New figures reveal a disturbing combination we haven’t seen for 40 years: Teenage suicides, serious crimes and drug and alcohol deaths are rising. These trends are especially distressing because a decade ago, policymakers were handed a golden opportunity: a younger generation eager and able to reverse many of America’s negative trends, from urban violence to the rampant crime and drug addiction afflicting their parents.
But instead of working positively to promote young people’s emerging healthier behaviors, agencies and institutions during the presidencies of Bill Clinton and George W. Bush launched exploitative, punishing anti-youth crusades that excoriated youth for crime, drugs and every other national crisis.
Crackdowns on teenagers for trivial offenses soared, millions of youths were banished from public places through curfews, authorities harshly demanded absolute adolescent abstinence from everything, schools deteriorated, university costs skyrocketed, and student debt ballooned, while pandering officials ignored even the most outrageous crises among their parents.
And I mean outrageous. From 1990 to 2004, drug and alcohol abuse deaths among 35- to 54-year-olds skyrocketed from 7,163 to 22,001; serious crime and drug arrests leaped from 670,000 to 1.1 million; imprisonments rose from 231,000 to 632,000; and gruesome self-hangings increased from 1,341 to 3,165.
No sane leadership truly concerned about young people would simply dismiss such gargantuan spikes in troubles among their parents. Yet, America’s youth-policy establishment – the U.S. Centers for Disease Control (CDC), the U.S. Substance Abuse and Mental Health Services Administration (SAMHSA), the Office of National Drug Control Policy, the U.S. Surgeon General and major foundations and authorities – must be insane, unconcerned, or both. All ignore burgeoning family and community crises in order to fabricate images of wise, healthy grownups vexed by terrifying hordes of troubled teens.
Congratulations, powers that be: Amid deteriorating families and communities, teenagers’ previous improvements have started to unravel. Drug and alcohol abuse deaths among teens tripled over the past decade, returning to their 1970 peak. Violent crime arrests increased in 2006 among poorer youth, with the rates among blacks rising back to mid-1990s levels. Self-destructive deaths rose, with hanging deaths surging from 554 in 1990 to 984 in 2004.
Do the explosions in drug and alcohol deaths, arrests and self-hangings among parents hold any lessons for subsequent increases among teens? Apparently not. The same old platitudes from the CDC and SAMHSA about teen suicide – pretending, for example, that only young people’s suicides rose – and the same old expert commentaries on youth crime trends last year omitted every older-generation trend that accompanied them. Government officials’ rigid insistence that “adolescent risks” must be treated as isolated from social conditions, family environments and adult behaviors is deranged.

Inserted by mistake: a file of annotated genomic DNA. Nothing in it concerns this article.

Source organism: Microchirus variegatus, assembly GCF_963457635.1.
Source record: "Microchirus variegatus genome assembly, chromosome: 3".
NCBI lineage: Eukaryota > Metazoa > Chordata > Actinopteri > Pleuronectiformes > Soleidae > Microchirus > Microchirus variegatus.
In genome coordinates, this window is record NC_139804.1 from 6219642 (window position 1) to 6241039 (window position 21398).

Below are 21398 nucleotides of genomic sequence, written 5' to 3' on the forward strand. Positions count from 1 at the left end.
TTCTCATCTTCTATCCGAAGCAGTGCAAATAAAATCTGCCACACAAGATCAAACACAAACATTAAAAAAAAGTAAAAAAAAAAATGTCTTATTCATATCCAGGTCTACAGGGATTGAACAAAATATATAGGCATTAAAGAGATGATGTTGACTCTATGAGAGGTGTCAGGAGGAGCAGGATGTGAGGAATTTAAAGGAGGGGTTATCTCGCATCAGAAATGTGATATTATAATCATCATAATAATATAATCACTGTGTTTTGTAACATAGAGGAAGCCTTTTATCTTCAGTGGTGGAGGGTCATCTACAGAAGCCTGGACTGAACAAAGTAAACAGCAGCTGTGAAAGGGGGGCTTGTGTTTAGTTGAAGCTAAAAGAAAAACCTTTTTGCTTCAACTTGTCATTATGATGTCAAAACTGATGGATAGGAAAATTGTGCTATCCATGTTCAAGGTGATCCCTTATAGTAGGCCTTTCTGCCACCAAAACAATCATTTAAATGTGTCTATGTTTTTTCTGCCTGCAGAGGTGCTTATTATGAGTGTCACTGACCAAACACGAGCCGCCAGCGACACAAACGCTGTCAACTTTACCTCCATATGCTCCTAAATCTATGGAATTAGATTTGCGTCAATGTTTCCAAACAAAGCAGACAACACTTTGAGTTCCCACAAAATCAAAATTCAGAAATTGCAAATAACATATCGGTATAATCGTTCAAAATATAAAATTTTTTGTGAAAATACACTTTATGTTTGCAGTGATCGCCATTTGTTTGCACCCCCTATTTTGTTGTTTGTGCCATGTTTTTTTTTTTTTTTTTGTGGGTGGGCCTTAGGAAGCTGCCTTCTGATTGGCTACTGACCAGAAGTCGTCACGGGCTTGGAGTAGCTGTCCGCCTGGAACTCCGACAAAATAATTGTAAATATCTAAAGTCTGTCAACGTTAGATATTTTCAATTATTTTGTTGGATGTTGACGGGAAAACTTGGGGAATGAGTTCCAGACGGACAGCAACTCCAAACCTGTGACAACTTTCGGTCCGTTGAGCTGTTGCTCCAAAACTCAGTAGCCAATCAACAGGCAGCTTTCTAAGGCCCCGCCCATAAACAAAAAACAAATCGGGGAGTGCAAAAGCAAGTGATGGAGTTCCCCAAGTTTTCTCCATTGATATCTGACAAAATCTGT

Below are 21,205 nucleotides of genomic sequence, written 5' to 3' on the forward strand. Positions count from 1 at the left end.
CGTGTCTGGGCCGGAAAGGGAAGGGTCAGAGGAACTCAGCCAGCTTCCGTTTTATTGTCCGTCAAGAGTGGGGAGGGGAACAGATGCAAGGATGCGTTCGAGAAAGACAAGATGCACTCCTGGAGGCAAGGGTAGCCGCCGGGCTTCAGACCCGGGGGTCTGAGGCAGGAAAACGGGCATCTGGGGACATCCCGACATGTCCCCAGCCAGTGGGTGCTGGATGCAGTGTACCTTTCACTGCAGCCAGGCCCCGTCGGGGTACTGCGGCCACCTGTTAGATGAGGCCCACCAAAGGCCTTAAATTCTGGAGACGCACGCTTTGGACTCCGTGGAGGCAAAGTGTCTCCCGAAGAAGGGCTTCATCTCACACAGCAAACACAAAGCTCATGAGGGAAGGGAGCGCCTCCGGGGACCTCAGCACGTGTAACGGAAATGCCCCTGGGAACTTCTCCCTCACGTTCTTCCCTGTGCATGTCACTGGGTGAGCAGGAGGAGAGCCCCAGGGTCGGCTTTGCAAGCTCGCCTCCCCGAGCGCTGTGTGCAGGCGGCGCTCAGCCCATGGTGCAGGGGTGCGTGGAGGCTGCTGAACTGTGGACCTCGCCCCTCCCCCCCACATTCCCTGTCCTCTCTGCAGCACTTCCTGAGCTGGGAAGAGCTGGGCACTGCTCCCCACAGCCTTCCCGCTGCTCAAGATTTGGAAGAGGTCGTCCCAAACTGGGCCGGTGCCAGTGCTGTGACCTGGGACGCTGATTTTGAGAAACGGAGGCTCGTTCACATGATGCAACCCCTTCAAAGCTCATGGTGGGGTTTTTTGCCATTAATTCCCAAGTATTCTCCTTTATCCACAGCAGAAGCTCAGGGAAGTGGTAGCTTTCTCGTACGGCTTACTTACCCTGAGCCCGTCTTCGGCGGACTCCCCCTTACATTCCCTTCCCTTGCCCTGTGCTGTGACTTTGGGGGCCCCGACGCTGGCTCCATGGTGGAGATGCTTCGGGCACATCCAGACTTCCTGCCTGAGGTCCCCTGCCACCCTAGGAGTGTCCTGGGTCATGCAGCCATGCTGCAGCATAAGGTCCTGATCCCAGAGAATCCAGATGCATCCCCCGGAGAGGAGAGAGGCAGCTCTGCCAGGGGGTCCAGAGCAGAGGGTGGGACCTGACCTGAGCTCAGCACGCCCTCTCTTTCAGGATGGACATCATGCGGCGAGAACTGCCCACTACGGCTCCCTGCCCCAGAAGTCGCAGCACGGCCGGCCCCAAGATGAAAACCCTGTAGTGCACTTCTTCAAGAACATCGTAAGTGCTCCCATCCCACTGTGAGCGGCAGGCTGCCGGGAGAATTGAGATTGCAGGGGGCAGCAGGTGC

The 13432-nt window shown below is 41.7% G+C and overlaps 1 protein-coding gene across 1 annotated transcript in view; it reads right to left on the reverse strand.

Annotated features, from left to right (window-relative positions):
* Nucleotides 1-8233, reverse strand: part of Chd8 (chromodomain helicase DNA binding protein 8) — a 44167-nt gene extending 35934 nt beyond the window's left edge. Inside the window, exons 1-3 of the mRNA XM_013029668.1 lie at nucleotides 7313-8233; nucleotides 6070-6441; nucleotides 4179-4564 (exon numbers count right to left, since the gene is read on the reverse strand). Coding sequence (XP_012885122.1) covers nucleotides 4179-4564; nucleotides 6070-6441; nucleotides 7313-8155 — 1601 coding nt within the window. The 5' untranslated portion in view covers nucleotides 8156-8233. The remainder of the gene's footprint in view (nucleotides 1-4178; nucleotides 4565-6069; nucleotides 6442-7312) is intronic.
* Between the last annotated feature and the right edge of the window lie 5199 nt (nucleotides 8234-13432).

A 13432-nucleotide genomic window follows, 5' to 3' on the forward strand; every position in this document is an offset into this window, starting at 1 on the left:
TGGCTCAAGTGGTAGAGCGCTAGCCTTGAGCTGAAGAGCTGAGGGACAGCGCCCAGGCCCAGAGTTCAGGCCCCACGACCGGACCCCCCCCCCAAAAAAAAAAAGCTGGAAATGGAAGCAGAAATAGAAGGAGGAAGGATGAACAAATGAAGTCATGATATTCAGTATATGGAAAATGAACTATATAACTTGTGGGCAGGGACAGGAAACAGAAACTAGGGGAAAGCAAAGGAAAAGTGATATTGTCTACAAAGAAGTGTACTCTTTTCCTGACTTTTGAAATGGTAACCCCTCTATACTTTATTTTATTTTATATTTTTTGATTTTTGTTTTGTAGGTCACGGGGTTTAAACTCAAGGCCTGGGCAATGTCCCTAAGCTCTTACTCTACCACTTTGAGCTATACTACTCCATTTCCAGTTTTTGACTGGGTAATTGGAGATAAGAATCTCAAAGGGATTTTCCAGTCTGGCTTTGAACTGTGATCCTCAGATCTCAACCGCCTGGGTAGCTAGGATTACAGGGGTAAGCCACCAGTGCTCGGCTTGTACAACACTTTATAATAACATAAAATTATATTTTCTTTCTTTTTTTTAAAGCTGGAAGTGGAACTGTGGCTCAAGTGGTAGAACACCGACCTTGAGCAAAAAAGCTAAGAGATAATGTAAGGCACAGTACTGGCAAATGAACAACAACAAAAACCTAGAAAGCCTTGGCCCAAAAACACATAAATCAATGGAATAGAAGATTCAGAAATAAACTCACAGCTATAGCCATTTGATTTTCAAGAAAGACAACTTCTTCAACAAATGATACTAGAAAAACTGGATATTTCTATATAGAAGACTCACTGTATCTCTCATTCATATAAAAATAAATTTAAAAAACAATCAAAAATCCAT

Are officials guilty of cruelly exploiting youth, cynically creating panics that drugs and crime are just afflictions of young people, in order to enhance their own popularity and funding of favored interests? Is that why today’s cold network of public, private and media institutions disdains innovative scientific rigor in favor of reducing youth issues to emotional, marketable slogans?
Crass self-interest fails to explain authorities’ incompetence on such a vast scale. Exhaustive exchanges have led me to an even scarier conclusion: Our leading authorities are not lying (usually) when they simply fail to mention the explosion in troubles among parent-aged groups.
What’s frightening is that officials and experts really don’t see those troubles. They seem psychologically incapable of facing the array of adult epidemics that also menace young people, no matter how glaringly they stand out in families, communities and their own statistics.
But how can top authorities not see these crucial realities? Is the adult brain – which suffers measurable deterioration in memory, learning and intelligence after age 40 – that organically flawed? If aging brains lack the flexibility to generate the new ideas that modern changes demand, should we rethink our tradition of elder leadership? Should we replace Washington’s fossilized cerebrums with some version of CBS-TV’s “Kid Nation,” where 8- to 15-year-olds’ independence, competence, empathy and foresight are terrifying the culture-war nannies and psychologists who branded children developmentally incapable of such maturity?
Yes, young people deserve more power, but not because adults suffer senile dementia. Adults are perfectly capable of disciplining our minds to meet changing realities with inventive thinking.
But we choose not to discipline ourselves. It’s far more self-satisfying for institutions and experts to repeat, “We wise, healthy grownups must intervene to rescue young people from their own immaturity, peers and popular culture,” than to admit, “Our worsening, older-generation selfishness, misbehavior and denial are inflicting terrible problems on youth.”
After years of disastrously wrongheaded official and institutional dereliction, the question is: Why do youth advocates and service providers continue to believe anything they say?